Wednesday, October 10, 2012
X-amining Uncanny X-Men #173
In a Nutshell
Wolverine defeats Silver Samurai, but is left at the altar by Mariko.
Writer: Chris Claremont
Penciler: Paul Smith
Inker: Bob Wiacek
Letterer: Tom Orzechowski
Colorist: Glynis Wein
Editor: Louise Jones
Editor-in-Chief: Jim Shooter
Wolverine and Rogue tear through the Yakuza, looking for information on Nabatone Yakuse, hoping he'll lead them to Silver Samurai. Finally getting a location, they set off. Elsewhere, Storm and Yukio seek sanctuary from the Yakuza, but are turned away by Yukio's friend. Suddenly, they're confronted by a gang of muggers. Outside the city, Rogue and Wolverine arrive at Nabatone's estate, but find that the gang leader has been dead for over a week, meaning the Nabatone Mariko met with earlier that night was an imposter. Wolverine realizes they've been suckered, sent out of town and away from Mariko and the recovering X-Men. Meanwhile, Storm and Yukio make quick work of the muggers, with Storm reveling in the use of her powers. Back at the hospital, Viper and a cadre of ninjas take out Mariko's guards, but Rogue arrives and clears the room.
Inside, Silver Samurai emerges, and engages Wolverine in a duel. Wolverine defeats him, but Mariko entreats Wolverine to spare his life. As Silver Samurai collapses, Viper comes back inside and fires on Mariko. Rogue flies past the blast, pushing Mariko and Wolverine clear and taking the full brunt of it herself, overloading the gun. As Viper and Silver Samurai flee, Wolverine willing allows Rogue to absorb his power to help heal her injuries. A week later, Mariko is visited by a mysterious stranger but quickly forgets about his visit. The next day, the X-Men attend Wolverine and Mariko's wedding, and are shocked when Storm arrives sporting new clothes and a Mohawk. As the ceremony begins, Mariko emerges and calls off the wedding, declaring that Wolverine is not worthy, leaving him stunned and heartbroken at the altar.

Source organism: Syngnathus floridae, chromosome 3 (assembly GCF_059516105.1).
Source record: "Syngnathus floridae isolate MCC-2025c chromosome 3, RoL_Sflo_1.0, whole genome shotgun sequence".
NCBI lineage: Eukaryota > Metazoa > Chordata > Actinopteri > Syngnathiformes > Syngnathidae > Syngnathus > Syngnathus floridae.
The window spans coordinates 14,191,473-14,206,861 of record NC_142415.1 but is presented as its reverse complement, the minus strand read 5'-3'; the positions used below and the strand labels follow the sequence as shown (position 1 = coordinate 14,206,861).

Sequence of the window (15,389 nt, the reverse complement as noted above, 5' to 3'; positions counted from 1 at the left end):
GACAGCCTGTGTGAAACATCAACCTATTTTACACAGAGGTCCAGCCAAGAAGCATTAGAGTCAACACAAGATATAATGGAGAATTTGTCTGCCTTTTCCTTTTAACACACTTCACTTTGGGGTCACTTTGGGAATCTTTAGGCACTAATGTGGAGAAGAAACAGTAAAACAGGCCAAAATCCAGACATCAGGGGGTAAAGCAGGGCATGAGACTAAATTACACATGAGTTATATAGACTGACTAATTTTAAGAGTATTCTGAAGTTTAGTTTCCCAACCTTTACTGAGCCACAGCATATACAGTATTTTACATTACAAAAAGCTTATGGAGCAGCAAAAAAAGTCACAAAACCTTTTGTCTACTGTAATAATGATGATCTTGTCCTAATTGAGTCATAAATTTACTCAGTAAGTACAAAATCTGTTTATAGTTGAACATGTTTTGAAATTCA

Firsts and Other Notables
This issue marks the debut of Punk, or Mohawk, Storm, as the character transformations she has undergone in the preceding issues, including her attraction to Yukio's more wild, carefree outlook on life, comes to a head and is marked by a visual transformation to leather biker gear and a Mohawk. Interestingly, Paul Smith submitted a batch of designs for Storm's new look and only included the biker gear/Mohawk look as a joke, but that was the one editor Louise Simonson decided to go with (based on the idea that the readers were going to object to a new look for Storm no matter what, so why not go all out?). You can read more about that situation here (which also includes the somewhat surprising fact that Smith's departure following issue #175 was apparently planned from the beginning of his run).